The Hidden World of Permafrost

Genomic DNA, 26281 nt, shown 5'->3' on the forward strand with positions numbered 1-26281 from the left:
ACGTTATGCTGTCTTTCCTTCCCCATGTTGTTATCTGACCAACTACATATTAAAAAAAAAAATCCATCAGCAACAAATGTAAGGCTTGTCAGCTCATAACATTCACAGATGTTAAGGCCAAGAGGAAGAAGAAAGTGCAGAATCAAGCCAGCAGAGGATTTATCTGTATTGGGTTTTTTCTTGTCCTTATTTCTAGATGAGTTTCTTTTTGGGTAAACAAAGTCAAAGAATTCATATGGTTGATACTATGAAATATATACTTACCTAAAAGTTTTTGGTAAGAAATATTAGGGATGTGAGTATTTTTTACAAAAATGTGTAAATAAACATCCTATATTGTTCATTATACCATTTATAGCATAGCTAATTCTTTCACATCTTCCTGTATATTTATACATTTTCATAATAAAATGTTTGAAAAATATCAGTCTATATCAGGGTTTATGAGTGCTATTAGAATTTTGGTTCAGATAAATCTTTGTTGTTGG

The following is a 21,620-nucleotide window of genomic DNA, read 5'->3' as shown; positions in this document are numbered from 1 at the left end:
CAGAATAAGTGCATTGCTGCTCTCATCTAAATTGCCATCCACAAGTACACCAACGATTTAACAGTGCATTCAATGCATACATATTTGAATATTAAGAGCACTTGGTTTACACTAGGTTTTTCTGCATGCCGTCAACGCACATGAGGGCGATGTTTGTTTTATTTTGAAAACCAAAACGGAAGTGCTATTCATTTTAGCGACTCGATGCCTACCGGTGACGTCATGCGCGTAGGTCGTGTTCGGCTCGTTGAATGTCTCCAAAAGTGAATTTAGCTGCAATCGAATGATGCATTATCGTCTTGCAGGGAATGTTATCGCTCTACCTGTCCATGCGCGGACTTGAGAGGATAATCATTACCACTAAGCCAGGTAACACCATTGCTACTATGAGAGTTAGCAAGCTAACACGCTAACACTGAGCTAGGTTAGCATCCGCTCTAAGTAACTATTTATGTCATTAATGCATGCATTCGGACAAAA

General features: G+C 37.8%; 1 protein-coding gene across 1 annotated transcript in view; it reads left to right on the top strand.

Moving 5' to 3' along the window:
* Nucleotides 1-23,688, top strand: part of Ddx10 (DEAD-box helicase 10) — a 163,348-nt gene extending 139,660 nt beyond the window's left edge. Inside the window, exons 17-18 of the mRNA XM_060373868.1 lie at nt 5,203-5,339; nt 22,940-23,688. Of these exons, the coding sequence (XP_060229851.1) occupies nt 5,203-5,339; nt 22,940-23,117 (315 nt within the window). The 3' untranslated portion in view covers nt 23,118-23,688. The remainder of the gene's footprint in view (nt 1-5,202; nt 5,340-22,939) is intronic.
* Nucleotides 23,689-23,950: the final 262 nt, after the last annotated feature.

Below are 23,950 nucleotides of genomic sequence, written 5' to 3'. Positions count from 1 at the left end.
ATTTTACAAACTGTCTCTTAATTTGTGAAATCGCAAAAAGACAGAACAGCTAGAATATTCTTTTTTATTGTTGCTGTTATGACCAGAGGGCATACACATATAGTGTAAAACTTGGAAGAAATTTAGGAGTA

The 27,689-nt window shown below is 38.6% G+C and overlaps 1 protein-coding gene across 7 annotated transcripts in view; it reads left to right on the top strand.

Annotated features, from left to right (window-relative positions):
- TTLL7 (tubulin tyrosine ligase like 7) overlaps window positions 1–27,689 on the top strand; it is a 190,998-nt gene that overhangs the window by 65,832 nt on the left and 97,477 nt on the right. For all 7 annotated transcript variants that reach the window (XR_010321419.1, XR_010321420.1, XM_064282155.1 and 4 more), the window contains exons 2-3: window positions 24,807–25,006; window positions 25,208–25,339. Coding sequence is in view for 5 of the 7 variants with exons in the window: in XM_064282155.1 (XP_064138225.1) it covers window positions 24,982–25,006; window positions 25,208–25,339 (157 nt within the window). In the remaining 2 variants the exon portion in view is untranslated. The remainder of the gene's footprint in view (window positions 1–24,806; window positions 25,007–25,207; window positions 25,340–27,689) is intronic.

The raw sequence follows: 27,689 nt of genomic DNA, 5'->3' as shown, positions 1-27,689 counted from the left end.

This project by teams at the University of Alaska and the Oregon Museum of Science and Industry will engage the public in the topic of the nature and prevalence of permafrost, its scale on the earth and the important role it plays in the global climate. It builds on 50 years of informal education and outreach at the Alaskan Permafrost Tunnel near Fairbanks, AK, which, since the 1960s, has been the Nation's only underground facility for research related to permafrost and climate. The project has four components: (1) a nationally distributed 2,000 square-foot traveling exhibition; (2) exhibit and program enhancements to the learning opportunities at the tunnel; (3) programs, table-top exhibits and oral history research in 27 Native Alaskan villages; and (4) an education research study. Each of these components will be evaluated over the course of the work. By upgrading the displays at the tunnel, and by taking traveling programs to the villages, the work will extend the tunnel experience across Alaska. In the villages the team will collect stories about climate change, along with samples of real ancient ice and permafrost. These stories and materials will be used in the traveling exhibit which is expected to be at three museums per year for eight years. The research component of the initiative will build on the observation to date that the tunnel has provided thousands of visitors with an underground immersive environment where they learn about the science research being conducted and engage with climate-sensitive materials (e.g., permafrost, wedge ice, frozen silt, Pleistocene bones) using all of their senses. It has been conjectured that their learning experiences are enhanced by interacting with real vs. replicated objects. As museums often contain exhibits that are more likely to contain replicated and/or virtual objects and environments, understanding the impact that these different categories of objects have on learning is important. Using both types of materials, the project will investigate differences in their efficacy in informal science learning institutions related to climate change. Real objects are postulated to have the following attributes that stimulate fuller engagement; they are (1) information-rich by virtue of such features as their texture, odor, and dimensionality; (2) at real-life scale; (3) authentic, i.e., original objects; and (4) often unique, i.e., have inherent value. Research questions will explore the potential impacts on learning of these and related features. Methods employed will be observation, video, and interviews of the public with a particular focus on visitor talk with respect to explanations and elaborations about permafrost, tipping points, climate change, and geological time.